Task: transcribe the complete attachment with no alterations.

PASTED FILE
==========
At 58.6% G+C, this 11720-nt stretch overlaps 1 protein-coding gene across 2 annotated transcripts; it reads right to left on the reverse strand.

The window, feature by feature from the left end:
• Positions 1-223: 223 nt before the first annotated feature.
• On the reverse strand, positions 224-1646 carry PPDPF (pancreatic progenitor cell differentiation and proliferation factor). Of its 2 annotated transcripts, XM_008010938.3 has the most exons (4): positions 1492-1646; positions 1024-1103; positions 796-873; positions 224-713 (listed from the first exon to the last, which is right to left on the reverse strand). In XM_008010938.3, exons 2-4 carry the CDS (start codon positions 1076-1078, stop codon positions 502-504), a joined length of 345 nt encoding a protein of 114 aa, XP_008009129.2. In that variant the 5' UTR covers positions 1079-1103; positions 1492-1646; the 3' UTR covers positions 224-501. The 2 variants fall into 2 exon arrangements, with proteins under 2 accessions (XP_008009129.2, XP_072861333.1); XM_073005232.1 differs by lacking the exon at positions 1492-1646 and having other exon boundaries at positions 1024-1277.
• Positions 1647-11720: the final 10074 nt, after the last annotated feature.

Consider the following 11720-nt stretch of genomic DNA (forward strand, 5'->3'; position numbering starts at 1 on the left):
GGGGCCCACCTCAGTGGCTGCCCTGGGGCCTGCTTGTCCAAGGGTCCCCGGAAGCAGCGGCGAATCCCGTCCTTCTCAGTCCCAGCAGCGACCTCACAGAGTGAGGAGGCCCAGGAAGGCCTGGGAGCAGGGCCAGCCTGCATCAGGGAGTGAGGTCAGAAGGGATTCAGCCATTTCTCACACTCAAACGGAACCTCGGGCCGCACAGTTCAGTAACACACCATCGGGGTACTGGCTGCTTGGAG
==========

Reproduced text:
At 58.6% G+C, this 11720-nt stretch overlaps 1 protein-coding gene across 2 annotated transcripts; it reads right to left on the reverse strand.

The window, feature by feature from the left end:
• Positions 1-223: 223 nt before the first annotated feature.
• On the reverse strand, positions 224-1646 carry PPDPF (pancreatic progenitor cell differentiation and proliferation factor). Of its 2 annotated transcripts, XM_008010938.3 has the most exons (4): positions 1492-1646; positions 1024-1103; positions 796-873; positions 224-713 (listed from the first exon to the last, which is right to left on the reverse strand). In XM_008010938.3, exons 2-4 carry the CDS (start codon positions 1076-1078, stop codon positions 502-504), a joined length of 345 nt encoding a protein of 114 aa, XP_008009129.2. In that variant the 5' UTR covers positions 1079-1103; positions 1492-1646; the 3' UTR covers positions 224-501. The 2 variants fall into 2 exon arrangements, with proteins under 2 accessions (XP_008009129.2, XP_072861333.1); XM_073005232.1 differs by lacking the exon at positions 1492-1646 and having other exon boundaries at positions 1024-1277.
• Positions 1647-11720: the final 10074 nt, after the last annotated feature.

Consider the following 11720-nt stretch of genomic DNA (forward strand, 5'->3'; position numbering starts at 1 on the left):
GGGGCCCACCTCAGTGGCTGCCCTGGGGCCTGCTTGTCCAAGGGTCCCCGGAAGCAGCGGCGAATCCCGTCCTTCTCAGTCCCAGCAGCGACCTCACAGAGTGAGGAGGCCCAGGAAGGCCTGGGAGCAGGGCCAGCCTGCATCAGGGAGTGAGGTCAGAAGGGATTCAGCCATTTCTCACACTCAAACGGAACCTCGGGCCGCACAGTTCAGTAACACACCATCGGGGTACTGGCTGCTTGGAG